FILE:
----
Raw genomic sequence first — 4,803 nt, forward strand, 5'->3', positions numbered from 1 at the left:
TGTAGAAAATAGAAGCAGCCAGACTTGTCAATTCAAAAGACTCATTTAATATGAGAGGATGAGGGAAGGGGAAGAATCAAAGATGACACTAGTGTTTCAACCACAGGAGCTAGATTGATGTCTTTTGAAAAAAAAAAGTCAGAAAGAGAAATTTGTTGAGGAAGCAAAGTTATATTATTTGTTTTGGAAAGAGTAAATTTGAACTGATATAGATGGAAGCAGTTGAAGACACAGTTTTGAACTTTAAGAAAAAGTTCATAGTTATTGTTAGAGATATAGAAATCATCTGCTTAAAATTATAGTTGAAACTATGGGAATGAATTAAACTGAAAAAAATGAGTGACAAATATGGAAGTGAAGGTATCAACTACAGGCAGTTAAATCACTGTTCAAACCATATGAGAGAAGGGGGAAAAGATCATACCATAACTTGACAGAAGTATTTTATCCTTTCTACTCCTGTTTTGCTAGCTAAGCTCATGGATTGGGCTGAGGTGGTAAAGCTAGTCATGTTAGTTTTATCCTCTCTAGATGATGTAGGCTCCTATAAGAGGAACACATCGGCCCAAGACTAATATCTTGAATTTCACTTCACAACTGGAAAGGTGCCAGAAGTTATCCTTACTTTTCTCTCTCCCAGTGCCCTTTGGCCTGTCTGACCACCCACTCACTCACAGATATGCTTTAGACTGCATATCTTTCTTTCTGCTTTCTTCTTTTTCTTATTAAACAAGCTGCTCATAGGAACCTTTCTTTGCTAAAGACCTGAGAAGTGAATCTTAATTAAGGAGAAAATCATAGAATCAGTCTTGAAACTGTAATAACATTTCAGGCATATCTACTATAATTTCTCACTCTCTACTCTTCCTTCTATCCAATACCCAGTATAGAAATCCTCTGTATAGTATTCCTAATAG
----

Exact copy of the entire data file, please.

Raw genomic sequence first — 4,803 nt, forward strand, 5'->3', positions numbered from 1 at the left:
TGTAGAAAATAGAAGCAGCCAGACTTGTCAATTCAAAAGACTCATTTAATATGAGAGGATGAGGGAAGGGGAAGAATCAAAGATGACACTAGTGTTTCAACCACAGGAGCTAGATTGATGTCTTTTGAAAAAAAAAAGTCAGAAAGAGAAATTTGTTGAGGAAGCAAAGTTATATTATTTGTTTTGGAAAGAGTAAATTTGAACTGATATAGATGGAAGCAGTTGAAGACACAGTTTTGAACTTTAAGAAAAAGTTCATAGTTATTGTTAGAGATATAGAAATCATCTGCTTAAAATTATAGTTGAAACTATGGGAATGAATTAAACTGAAAAAAATGAGTGACAAATATGGAAGTGAAGGTATCAACTACAGGCAGTTAAATCACTGTTCAAACCATATGAGAGAAGGGGGAAAAGATCATACCATAACTTGACAGAAGTATTTTATCCTTTCTACTCCTGTTTTGCTAGCTAAGCTCATGGATTGGGCTGAGGTGGTAAAGCTAGTCATGTTAGTTTTATCCTCTCTAGATGATGTAGGCTCCTATAAGAGGAACACATCGGCCCAAGACTAATATCTTGAATTTCACTTCACAACTGGAAAGGTGCCAGAAGTTATCCTTACTTTTCTCTCTCCCAGTGCCCTTTGGCCTGTCTGACCACCCACTCACTCACAGATATGCTTTAGACTGCATATCTTTCTTTCTGCTTTCTTCTTTTTCTTATTAAACAAGCTGCTCATAGGAACCTTTCTTTGCTAAAGACCTGAGAAGTGAATCTTAATTAAGGAGAAAATCATAGAATCAGTCTTGAAACTGTAATAACATTTCAGGCATATCTACTATAATTTCTCACTCTCTACTCTTCCTTCTATCCAATACCCAGTATAGAAATCCTCTGTATAGTATTCCTAATAG